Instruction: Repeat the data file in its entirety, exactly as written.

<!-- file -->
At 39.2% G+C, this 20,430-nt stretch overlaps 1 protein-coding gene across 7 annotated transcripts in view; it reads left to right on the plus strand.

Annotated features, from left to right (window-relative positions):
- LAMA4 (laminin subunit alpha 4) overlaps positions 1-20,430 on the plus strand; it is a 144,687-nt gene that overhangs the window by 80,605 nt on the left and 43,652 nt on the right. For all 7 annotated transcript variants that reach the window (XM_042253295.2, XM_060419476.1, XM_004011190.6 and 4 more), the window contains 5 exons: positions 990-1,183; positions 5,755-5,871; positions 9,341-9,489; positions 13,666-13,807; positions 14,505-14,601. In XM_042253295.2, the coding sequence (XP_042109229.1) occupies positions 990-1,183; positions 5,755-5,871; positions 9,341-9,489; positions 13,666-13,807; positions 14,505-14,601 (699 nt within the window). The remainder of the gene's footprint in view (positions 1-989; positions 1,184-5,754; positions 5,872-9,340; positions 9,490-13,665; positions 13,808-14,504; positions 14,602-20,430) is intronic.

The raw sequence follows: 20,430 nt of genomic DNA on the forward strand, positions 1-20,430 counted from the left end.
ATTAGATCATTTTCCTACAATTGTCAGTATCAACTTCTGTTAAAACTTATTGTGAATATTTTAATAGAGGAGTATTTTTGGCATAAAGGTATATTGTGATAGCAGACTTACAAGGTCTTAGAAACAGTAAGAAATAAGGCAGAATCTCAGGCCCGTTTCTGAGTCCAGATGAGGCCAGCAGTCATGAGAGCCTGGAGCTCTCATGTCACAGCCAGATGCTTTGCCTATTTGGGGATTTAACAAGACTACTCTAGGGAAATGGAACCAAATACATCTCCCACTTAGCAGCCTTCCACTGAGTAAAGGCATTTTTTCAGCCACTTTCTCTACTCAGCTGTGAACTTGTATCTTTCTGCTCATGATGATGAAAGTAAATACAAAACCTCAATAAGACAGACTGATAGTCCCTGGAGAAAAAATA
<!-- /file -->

At 39.2% G+C, this 20,430-nt stretch overlaps 1 protein-coding gene across 7 annotated transcripts in view; it reads left to right on the plus strand.

Annotated features, from left to right (window-relative positions):
- LAMA4 (laminin subunit alpha 4) overlaps positions 1-20,430 on the plus strand; it is a 144,687-nt gene that overhangs the window by 80,605 nt on the left and 43,652 nt on the right. For all 7 annotated transcript variants that reach the window (XM_042253295.2, XM_060419476.1, XM_004011190.6 and 4 more), the window contains 5 exons: positions 990-1,183; positions 5,755-5,871; positions 9,341-9,489; positions 13,666-13,807; positions 14,505-14,601. In XM_042253295.2, the coding sequence (XP_042109229.1) occupies positions 990-1,183; positions 5,755-5,871; positions 9,341-9,489; positions 13,666-13,807; positions 14,505-14,601 (699 nt within the window). The remainder of the gene's footprint in view (positions 1-989; positions 1,184-5,754; positions 5,872-9,340; positions 9,490-13,665; positions 13,808-14,504; positions 14,602-20,430) is intronic.

The raw sequence follows: 20,430 nt of genomic DNA on the forward strand, positions 1-20,430 counted from the left end.
ATTAGATCATTTTCCTACAATTGTCAGTATCAACTTCTGTTAAAACTTATTGTGAATATTTTAATAGAGGAGTATTTTTGGCATAAAGGTATATTGTGATAGCAGACTTACAAGGTCTTAGAAACAGTAAGAAATAAGGCAGAATCTCAGGCCCGTTTCTGAGTCCAGATGAGGCCAGCAGTCATGAGAGCCTGGAGCTCTCATGTCACAGCCAGATGCTTTGCCTATTTGGGGATTTAACAAGACTACTCTAGGGAAATGGAACCAAATACATCTCCCACTTAGCAGCCTTCCACTGAGTAAAGGCATTTTTTCAGCCACTTTCTCTACTCAGCTGTGAACTTGTATCTTTCTGCTCATGATGATGAAAGTAAATACAAAACCTCAATAAGACAGACTGATAGTCCCTGGAGAAAAAATA